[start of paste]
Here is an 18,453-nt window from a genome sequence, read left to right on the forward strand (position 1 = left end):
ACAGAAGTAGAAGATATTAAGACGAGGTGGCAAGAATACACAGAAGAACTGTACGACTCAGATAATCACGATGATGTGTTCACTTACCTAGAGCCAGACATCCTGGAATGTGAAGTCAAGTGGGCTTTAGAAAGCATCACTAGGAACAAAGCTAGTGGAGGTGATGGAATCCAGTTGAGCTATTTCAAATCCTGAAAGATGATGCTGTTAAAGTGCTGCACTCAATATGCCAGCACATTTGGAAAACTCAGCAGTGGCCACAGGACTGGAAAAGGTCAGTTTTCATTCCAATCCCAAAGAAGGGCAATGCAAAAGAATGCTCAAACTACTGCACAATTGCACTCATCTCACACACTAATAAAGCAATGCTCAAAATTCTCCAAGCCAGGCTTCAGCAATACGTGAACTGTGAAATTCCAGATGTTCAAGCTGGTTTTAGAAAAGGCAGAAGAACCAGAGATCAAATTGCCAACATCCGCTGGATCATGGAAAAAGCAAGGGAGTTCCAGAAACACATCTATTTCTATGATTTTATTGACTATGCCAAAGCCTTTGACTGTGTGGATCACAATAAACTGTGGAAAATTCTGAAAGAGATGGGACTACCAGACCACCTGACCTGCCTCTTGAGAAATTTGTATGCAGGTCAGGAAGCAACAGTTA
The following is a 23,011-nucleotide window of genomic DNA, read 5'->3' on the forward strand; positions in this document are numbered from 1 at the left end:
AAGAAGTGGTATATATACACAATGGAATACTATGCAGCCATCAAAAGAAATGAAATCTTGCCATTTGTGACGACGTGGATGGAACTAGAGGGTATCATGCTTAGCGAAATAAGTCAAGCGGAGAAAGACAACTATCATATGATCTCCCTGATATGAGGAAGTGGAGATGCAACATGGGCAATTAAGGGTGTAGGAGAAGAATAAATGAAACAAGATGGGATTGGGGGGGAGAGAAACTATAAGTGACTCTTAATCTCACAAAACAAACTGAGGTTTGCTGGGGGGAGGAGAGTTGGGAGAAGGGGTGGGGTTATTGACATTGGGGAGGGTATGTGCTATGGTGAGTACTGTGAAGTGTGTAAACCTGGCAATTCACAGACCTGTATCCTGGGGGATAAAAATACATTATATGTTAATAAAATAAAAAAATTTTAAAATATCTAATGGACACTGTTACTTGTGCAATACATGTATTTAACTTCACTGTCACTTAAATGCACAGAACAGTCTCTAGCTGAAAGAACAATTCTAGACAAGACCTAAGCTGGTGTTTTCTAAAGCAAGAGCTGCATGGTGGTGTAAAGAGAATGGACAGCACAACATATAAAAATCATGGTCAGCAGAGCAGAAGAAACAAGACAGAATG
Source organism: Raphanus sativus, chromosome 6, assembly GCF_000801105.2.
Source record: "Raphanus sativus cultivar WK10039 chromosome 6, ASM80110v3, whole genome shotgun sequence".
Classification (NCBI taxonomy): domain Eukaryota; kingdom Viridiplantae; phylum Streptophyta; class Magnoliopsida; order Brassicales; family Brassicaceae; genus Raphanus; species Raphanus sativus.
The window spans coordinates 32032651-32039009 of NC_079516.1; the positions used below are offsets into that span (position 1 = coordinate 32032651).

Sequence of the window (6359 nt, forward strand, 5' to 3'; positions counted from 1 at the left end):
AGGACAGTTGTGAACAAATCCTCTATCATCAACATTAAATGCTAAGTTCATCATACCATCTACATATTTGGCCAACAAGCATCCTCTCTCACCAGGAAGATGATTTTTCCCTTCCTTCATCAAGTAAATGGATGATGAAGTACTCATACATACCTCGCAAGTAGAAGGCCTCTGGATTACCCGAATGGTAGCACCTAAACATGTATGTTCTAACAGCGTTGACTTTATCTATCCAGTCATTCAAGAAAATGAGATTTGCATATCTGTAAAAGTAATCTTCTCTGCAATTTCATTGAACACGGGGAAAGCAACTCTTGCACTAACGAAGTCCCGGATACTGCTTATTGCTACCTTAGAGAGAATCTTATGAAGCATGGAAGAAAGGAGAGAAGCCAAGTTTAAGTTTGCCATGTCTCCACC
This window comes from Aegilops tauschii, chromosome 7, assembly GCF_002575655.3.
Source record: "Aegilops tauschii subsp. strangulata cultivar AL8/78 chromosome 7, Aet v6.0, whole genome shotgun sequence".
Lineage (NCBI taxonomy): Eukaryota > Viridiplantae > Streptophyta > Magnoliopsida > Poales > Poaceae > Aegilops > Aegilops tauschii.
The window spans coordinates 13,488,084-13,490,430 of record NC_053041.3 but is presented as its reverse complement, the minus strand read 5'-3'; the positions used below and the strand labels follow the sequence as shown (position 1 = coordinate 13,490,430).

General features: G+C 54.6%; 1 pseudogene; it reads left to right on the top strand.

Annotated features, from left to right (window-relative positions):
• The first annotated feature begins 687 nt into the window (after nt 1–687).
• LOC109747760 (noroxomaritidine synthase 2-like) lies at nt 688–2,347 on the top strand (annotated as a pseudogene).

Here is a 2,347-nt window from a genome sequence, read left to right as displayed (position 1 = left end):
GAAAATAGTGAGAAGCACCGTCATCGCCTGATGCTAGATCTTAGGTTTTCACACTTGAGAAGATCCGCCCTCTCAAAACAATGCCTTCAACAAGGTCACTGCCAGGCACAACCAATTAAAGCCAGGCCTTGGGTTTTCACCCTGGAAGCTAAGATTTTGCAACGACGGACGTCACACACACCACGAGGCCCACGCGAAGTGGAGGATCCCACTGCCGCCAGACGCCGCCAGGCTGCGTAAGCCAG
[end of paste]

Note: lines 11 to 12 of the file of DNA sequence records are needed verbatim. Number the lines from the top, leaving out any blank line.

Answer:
This window comes from Aegilops tauschii, chromosome 7, assembly GCF_002575655.3.
Source record: "Aegilops tauschii subsp. strangulata cultivar AL8/78 chromosome 7, Aet v6.0, whole genome shotgun sequence".